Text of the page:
Do Labor Market Institutions Affect International Comparative Advantage? An Empirical Investigation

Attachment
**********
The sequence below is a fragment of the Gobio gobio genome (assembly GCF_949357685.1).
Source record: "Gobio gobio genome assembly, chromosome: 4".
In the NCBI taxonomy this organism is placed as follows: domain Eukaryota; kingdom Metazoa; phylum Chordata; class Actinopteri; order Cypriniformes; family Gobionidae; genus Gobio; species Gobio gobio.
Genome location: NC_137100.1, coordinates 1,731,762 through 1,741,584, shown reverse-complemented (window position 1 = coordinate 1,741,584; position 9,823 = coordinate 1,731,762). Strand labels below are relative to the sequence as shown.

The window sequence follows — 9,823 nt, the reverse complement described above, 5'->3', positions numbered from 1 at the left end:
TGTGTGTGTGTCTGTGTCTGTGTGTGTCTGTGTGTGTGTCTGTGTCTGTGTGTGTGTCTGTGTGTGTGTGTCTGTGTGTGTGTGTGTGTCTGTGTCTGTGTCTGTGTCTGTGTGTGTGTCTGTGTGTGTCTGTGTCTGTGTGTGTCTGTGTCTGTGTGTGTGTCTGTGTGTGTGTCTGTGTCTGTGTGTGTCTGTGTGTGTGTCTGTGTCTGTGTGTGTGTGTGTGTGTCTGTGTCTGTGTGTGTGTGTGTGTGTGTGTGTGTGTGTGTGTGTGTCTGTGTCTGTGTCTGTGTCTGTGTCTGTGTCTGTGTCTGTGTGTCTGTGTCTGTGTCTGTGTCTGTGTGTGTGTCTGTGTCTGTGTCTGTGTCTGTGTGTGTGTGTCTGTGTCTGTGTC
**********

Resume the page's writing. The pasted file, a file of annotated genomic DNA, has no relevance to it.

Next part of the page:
The aim of this paper is to explore the different determinants of international comparative advantage. Starting from a theoretically well founded neoclassical framework, where specialization depends on relative factor endowments and technological differences, we study the role of the institutional diversity in the labor market. We use an international trade model where endogenous effort is included in an otherwise standard production function. Since the effort level can be affected by country-specific labor institutions, the institutional context may in turn be able to influence the international comparative advantage. After illustrating the theoretical motivations for such an effect, we implement a rigorous econometric analysis on a group of OECD countries to test its empirical validity. We obtain that institutions have an important role in explaining the relative economic performance of a number of manufacturing sectors. In particular, stronger labor market institutions are found to advantage capital-intensive sectors and disadvantage labor-intensive ones. Policy implications are derived and discussed
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